Chaos Trees Reloaded


A reader pointed me to a bunch of reviews of Wolfram's book A New Kind of Science, that I was alluding to in my last post.  Here it is in case anyone else is interested in checking out how tiny computer programs actually created the universe.


http://www.amazon.com/exec/obidos/tg/detail/-/1579550088/qid=1075577679//ref=pd_ka_1/103-5704049-9739019?v=glance&s=books&n=507846


Apparently there was and still is a lot of debate over whether Wolfram's work is original at all.  I don't know about that in particular.  However, I did read the book and I can tell you that for over 1000 pages of text there's not really much content.  He pretty much summarizes what he wants you to understand early on and the rest of the book is merely him trying to prove it to you over and over again.  It reads sort of like a mystery novel, where he keeps hinting at a secret truth potentially underlying all reality.  Yet he never actually gets there, only able to show you very constrained examples in nature.  He mostly relies on comparison to other computational systems.  What really stands out in the book, is the redundancy of pretty much everything.  He takes up vast amount of space often re-iterating what he's already told you, over and over again.  Most of the time he's re-iterating his statement about how amazing his new theory is.  I think the word “I” is the most frequent in the book.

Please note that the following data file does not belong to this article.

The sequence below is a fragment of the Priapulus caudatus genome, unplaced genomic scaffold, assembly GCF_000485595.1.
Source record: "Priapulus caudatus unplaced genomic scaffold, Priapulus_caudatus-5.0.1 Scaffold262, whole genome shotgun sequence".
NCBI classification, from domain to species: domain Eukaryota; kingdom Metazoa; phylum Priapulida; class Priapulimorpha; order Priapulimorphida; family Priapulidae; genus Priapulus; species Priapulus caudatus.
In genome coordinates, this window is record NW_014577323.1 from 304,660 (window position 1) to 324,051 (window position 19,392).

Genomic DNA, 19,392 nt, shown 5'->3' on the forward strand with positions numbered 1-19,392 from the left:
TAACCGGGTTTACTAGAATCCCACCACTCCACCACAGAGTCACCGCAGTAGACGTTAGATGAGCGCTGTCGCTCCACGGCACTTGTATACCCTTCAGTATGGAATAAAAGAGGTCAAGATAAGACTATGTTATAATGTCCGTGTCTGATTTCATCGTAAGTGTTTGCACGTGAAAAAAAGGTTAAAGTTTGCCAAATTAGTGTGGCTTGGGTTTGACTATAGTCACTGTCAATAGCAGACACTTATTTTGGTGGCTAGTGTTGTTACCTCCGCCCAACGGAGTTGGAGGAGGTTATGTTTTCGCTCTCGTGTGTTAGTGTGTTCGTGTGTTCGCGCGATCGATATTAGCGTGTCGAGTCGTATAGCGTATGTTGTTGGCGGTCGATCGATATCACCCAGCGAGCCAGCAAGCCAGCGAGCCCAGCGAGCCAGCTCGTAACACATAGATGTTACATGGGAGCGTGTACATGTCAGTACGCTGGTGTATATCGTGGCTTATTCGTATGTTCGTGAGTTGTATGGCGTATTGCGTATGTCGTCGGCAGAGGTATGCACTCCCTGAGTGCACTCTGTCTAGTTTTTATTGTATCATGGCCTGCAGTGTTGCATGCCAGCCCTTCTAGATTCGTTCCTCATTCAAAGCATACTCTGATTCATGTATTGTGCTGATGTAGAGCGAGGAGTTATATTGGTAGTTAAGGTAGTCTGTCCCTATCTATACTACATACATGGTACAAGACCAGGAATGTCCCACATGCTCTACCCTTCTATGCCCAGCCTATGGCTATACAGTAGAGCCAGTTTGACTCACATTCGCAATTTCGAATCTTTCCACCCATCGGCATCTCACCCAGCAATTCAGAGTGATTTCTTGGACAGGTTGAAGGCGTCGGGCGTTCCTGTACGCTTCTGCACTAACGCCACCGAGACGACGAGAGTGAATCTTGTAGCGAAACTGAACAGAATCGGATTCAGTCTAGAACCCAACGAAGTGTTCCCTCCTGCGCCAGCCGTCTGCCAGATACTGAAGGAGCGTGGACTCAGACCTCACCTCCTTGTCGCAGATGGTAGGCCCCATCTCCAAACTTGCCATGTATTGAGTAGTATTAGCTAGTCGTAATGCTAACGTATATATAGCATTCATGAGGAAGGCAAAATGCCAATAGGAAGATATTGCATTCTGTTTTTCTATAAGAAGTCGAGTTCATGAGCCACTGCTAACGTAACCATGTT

Still, I do like the idea.  I am after all a programmer and it is much of an ego boost to think that reality might actual function similarly to the code I write everyday.  It makes me feel closer to 'The Matrix.' 


But I digress


Matt

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